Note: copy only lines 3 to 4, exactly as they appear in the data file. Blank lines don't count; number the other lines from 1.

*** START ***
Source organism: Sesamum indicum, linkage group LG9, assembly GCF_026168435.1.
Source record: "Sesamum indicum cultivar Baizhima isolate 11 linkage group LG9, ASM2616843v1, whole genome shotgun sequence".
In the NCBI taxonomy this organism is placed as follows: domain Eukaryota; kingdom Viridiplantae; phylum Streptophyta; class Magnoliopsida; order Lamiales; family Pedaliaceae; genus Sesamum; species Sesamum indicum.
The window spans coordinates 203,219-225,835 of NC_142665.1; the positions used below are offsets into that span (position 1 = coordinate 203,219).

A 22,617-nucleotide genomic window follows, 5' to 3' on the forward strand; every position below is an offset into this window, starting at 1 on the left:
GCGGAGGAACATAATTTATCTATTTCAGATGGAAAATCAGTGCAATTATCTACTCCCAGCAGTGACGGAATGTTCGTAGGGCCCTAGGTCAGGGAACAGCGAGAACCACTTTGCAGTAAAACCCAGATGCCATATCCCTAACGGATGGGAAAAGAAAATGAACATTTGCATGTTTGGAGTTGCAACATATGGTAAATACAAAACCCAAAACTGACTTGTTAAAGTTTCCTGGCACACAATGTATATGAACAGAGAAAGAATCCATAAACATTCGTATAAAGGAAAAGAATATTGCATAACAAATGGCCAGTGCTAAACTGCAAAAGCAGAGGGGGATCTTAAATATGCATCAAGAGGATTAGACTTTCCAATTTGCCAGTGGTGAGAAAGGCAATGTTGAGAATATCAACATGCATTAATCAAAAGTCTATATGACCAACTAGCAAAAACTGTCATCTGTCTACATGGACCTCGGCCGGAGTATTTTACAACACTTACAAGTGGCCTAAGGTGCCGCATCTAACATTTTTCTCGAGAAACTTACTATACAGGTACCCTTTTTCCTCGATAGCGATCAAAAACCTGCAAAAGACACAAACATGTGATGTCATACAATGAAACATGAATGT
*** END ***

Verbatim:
In the NCBI taxonomy this organism is placed as follows: domain Eukaryota; kingdom Viridiplantae; phylum Streptophyta; class Magnoliopsida; order Lamiales; family Pedaliaceae; genus Sesamum; species Sesamum indicum.
The window spans coordinates 203,219-225,835 of NC_142665.1; the positions used below are offsets into that span (position 1 = coordinate 203,219).